Many small businesses are passthrough entities, including S corporations, partnerships, sole proprietorships, LLCs, and LLPs. The label indicates that all business earnings are passed through to the owners’ personal income tax returns. Thus, they avoid the corporate income tax.
The Tax Cuts and Jobs Act of 2017 contains a new tax benefit for pass-throughs. This provision is complex, but it is relatively straightforward for taxpayers with taxable income below $157,500 in 2018, or $315,000 on a joint return. Such business owners may qualify for a tax deduction that equals 20% of their qualified business income.
For example, suppose a taxpayer runs her business as an LLC and has qualified business income (the net of her company’s domestic business taxable income, gain, deduction, and loss) of $140,000 in 2018. Further suppose that this taxpayer files a joint return with her husband that shows $235,000 in taxable income for 2018. Then, this taxpayer can deduct $28,000 (20% of $140,000) from her taxable income. Note that this deduction doesn’t reduce the taxpayers adjusted gross income, which can impact many areas of a tax return.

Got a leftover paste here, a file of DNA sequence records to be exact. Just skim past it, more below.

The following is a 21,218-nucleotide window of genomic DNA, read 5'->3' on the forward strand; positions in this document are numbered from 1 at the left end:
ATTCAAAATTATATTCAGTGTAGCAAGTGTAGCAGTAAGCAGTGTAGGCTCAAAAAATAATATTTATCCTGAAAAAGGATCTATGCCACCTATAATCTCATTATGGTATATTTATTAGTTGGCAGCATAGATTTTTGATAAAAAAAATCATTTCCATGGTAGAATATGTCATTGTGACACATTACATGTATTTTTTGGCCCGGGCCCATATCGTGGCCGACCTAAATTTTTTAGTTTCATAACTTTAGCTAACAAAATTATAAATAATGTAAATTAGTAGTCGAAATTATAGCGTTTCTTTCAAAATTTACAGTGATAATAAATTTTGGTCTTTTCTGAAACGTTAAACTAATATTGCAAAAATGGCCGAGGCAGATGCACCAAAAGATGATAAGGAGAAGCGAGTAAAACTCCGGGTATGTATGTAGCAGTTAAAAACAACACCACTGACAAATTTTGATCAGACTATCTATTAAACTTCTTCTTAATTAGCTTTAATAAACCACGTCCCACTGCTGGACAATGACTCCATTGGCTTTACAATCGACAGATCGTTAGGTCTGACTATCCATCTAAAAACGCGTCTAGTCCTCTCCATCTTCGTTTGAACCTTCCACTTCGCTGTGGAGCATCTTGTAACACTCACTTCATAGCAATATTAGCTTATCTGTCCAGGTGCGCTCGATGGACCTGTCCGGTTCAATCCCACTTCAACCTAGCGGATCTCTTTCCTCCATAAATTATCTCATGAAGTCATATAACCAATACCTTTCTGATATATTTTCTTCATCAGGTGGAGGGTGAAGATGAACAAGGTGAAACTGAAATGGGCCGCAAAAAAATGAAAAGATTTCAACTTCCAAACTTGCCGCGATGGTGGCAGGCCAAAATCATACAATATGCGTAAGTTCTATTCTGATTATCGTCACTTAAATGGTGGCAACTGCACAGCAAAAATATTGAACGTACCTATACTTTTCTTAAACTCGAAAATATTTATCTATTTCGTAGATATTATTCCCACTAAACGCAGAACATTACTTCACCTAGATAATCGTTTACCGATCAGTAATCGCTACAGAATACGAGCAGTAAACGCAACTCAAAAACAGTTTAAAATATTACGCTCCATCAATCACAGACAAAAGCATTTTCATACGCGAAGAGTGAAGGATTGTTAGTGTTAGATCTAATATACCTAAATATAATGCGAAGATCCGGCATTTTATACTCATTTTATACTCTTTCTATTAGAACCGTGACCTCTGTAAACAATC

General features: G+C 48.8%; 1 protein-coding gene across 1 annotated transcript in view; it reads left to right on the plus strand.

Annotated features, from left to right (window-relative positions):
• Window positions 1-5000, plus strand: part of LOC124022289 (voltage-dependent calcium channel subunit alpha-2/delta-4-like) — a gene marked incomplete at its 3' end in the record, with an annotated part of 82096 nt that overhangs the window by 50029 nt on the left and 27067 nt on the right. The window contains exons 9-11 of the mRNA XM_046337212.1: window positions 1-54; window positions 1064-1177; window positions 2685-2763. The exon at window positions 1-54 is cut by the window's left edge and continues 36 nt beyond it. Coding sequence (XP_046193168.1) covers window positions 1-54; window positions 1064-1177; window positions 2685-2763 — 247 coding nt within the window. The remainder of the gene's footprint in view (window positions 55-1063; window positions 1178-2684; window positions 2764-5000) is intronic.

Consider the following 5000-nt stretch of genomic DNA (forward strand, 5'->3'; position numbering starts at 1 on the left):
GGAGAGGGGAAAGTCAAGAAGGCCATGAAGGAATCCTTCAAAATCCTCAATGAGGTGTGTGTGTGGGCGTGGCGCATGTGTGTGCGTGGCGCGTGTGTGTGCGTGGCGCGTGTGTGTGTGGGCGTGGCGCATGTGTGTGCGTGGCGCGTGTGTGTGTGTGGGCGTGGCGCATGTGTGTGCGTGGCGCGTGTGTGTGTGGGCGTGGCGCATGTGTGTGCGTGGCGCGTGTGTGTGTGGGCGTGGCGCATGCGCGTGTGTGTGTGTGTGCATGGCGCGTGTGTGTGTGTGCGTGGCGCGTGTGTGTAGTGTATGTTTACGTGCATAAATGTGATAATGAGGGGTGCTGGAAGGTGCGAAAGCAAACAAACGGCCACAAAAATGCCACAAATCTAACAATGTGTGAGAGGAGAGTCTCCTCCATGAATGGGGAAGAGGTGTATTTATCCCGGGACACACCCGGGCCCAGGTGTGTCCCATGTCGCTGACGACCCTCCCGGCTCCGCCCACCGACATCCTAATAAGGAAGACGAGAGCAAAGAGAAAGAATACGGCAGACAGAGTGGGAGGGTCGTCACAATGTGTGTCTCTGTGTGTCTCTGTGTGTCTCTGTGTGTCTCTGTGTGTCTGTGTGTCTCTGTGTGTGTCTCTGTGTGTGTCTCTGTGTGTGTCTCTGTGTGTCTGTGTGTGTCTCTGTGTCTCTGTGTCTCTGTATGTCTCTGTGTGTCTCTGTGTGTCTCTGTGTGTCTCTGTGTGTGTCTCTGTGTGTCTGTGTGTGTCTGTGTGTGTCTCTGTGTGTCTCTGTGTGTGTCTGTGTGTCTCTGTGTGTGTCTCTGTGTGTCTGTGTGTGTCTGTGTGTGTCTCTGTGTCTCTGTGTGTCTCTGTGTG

For taxpayers over $157,500 or $315,000 in taxable income, other factors come into play, which can reduce the qualified business income deduction. Moreover, some service businesses, such as medical practices and law firms, cannot claim income as qualified business income if their income is over certain limits. Our office can illustrate the value of the deduction for your pass-through business income.
This article carries no official authority, and its contents should not be acted upon without professional advice. For more information about this topic, please contact our office.